NEED TO KNOW / July 2019

Moving Seeds

It has been focusing on the development of smallholder farmers in Southeast Asia through the availability of high-quality vegetable seeds since 1982. The company currently has 14 research and development facilities in six countries and exports seeds to more than 60 others in tropical parts of the world. Managing director, Glenn Pardede, recently spoke with GlobeAsia about his business philosophy and the company’s plans.

As a major player in the horticulture industry, East-West Seed Indonesia has taken steps to ensure it stays ahead of the competition. “We are very lucky to be operating in Indonesia, not only because it is one of the countries with the largest biodiversity in the world, but also because it is a nation with a large workforce and ample natural resources,” Glenn said. The company has invested large efforts in research and educating farmers to attain the best yields from their fields. East-West Seed Indonesia’s research resulted in several strains of plants that have increased disease resistance and require less water. The company’s urban-farmer initiative, aimed at encouraging farming in cities, has meanwhile also gained traction. The program was initiated to help residents of metropolitan areas cultivate their own vegetable gardens. The program has been one of the most successful so far in educating people on farming, which also helped the company reach a larger market.

While East-West Seed Indonesia has been successful in maintaining its lead in the industry, it has yet to reach its peak potential as one of the world’s largest producers of agricultural products. “Despite all the potential that exists in the country, Indonesia’s horticulture industry is still lacking,” Glenn said. “The nation’s agricultural focus remains on products such as rice, while we at East-West Seed Indonesia are focused on vegetables.” The company’s efforts to diversify the nation’s agricultural products to include vegetable crops has met with some success. Indonesia has been increasing its vegetable production by 6 percent annually over the past three decades. The incentive to cultivate fresh produce can be seen in local markets, where vegetable prices have been relatively stable. “I think this factor, along with our core value of helping the farmer, will attract more consumers to buy our products,” Glenn said. Another problem the company faces is how to eliminate diseases that affect produce due to the country’s tropical climate. “As tropical vegetables are more prone to disease, most of our efforts have gone into research and development of modified crops that are less susceptible to complications and water shortages,” he said.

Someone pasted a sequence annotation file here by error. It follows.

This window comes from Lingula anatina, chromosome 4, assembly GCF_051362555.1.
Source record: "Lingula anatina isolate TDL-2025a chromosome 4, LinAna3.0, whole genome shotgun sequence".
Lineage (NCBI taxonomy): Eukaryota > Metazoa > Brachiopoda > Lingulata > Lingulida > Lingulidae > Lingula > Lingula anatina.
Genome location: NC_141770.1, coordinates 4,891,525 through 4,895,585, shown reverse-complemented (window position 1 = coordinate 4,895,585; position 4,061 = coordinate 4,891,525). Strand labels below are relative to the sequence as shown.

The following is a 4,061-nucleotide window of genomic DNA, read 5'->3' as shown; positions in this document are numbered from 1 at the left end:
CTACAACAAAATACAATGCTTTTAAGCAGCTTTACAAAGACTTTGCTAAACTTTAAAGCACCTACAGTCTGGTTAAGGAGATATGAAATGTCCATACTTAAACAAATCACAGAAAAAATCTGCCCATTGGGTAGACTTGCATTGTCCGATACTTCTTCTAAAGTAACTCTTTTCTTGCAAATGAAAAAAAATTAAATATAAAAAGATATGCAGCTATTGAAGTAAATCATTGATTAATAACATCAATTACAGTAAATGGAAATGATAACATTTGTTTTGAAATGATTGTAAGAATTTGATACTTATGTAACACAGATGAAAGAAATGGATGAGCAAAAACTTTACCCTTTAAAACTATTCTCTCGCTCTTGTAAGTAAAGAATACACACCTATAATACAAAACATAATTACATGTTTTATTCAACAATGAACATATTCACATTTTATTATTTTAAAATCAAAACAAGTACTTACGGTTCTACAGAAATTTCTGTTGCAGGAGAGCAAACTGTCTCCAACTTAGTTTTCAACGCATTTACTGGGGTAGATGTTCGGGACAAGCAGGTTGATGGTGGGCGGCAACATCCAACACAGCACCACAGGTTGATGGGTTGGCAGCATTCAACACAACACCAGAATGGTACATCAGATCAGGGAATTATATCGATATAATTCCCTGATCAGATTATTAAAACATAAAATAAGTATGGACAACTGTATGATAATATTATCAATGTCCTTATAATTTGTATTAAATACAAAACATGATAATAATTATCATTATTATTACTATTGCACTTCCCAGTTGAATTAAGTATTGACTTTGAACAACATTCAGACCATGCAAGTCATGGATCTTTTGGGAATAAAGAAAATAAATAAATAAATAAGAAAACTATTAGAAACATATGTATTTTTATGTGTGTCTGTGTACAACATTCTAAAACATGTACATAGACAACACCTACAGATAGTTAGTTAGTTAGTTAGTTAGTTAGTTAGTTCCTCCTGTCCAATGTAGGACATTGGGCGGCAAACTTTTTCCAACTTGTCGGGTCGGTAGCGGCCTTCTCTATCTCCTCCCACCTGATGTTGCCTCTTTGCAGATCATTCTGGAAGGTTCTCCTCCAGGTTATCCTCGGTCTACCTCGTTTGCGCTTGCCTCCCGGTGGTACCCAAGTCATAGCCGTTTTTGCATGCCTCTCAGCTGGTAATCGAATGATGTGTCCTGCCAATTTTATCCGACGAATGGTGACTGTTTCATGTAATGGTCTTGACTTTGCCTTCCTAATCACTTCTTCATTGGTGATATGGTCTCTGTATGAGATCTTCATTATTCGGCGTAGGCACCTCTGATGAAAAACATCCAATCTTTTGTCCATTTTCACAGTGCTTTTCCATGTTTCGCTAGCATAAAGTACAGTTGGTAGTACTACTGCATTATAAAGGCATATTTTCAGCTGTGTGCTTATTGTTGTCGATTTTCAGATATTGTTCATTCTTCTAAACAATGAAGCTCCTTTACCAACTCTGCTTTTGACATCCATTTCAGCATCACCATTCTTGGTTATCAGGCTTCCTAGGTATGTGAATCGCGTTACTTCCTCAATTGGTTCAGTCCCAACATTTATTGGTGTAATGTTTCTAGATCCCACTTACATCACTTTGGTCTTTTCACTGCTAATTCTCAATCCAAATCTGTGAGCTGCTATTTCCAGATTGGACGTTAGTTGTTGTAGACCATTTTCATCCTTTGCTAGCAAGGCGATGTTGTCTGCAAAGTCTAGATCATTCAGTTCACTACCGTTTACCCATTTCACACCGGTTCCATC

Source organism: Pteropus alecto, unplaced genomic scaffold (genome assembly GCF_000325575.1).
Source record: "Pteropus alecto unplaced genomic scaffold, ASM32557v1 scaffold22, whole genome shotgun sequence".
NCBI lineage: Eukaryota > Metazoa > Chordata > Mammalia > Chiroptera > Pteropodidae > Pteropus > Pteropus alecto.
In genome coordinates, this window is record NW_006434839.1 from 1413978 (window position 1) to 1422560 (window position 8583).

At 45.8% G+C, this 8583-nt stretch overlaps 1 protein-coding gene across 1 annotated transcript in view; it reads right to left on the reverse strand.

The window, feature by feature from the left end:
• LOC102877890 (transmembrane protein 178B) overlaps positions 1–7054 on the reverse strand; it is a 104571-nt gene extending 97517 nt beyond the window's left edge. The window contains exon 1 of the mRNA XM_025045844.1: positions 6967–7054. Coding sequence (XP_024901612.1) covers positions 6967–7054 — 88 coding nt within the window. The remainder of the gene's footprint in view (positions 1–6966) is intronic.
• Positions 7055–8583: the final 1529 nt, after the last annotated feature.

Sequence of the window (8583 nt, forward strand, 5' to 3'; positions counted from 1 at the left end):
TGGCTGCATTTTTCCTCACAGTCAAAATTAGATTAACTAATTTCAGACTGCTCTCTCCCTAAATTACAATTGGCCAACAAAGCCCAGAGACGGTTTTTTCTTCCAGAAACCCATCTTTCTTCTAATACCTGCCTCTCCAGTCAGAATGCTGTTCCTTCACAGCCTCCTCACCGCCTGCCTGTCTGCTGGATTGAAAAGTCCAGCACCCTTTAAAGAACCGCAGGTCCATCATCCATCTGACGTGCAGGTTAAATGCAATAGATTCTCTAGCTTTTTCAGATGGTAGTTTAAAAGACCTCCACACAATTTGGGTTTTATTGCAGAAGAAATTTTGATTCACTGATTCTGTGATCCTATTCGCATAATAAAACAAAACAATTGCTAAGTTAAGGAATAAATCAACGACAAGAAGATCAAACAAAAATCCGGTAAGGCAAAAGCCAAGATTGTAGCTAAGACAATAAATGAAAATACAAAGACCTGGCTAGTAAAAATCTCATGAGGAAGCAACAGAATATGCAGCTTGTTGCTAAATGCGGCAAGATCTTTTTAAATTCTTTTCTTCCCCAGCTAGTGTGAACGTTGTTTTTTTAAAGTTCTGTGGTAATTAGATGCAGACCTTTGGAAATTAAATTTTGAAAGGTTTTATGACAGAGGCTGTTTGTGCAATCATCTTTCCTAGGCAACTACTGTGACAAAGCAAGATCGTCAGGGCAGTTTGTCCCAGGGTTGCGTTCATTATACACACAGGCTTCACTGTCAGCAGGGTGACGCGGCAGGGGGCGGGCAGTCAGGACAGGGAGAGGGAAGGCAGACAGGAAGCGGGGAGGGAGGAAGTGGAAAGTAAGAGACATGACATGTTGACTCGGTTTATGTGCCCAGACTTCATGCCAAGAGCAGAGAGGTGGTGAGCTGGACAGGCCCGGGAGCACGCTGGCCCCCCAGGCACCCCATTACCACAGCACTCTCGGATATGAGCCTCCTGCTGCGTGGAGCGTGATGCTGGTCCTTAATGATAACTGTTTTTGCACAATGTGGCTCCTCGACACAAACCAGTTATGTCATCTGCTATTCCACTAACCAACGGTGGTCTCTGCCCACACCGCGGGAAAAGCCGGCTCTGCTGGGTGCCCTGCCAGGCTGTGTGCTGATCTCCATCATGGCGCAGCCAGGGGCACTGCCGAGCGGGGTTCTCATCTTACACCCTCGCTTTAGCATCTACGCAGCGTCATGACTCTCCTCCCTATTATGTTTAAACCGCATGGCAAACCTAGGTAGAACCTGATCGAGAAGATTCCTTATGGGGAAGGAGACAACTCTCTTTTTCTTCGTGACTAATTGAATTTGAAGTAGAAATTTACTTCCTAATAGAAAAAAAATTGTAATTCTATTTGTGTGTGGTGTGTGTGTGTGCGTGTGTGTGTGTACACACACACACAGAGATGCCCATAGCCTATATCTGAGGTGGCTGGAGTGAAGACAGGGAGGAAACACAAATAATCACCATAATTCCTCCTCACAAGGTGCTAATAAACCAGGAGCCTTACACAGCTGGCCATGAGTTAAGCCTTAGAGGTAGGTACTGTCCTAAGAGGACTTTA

To embrace advances in the digital era, the company has made several efforts to ensure that there is a next generation of farmers ready to take over from the current generation. “We have been embracing the Fourth Industrial Revolution and adding machine learning and artificial intelligence to our daily operations,” Glenn said. “We also hire younger farmers to kick our operations into high gear and implement initiatives to distribute our products to markets that we previously thought were out of reach.” With the transition to a younger workforce, the company has also developed a new online distribution system. East-West Seed Indonesia has further also developed its own smartphone application, known as Sipindo, or the Indonesian Agricultural Information System, to assist farmers. The app informs the farmer of recommended soil nutrients based on laboratory tests, what fertilizer to use for optimal results and provides data on weather patterns. “As the market leader in vegetable seed distribution, we must lead efforts to change the way we farm,” Glenn said. The company is also embracing a growing community of urban farmers who cultivate their own produce in the limited space available in large cities. “I believe there is huge potential in urban farming, and as Indonesia’s cities further expand, space for farmers to grow the food necessary to sustain the people becomes more limited,” he said. “With the residents of metropolitan areas becoming more interested in producing their own crops, the problem will slowly be eliminated.”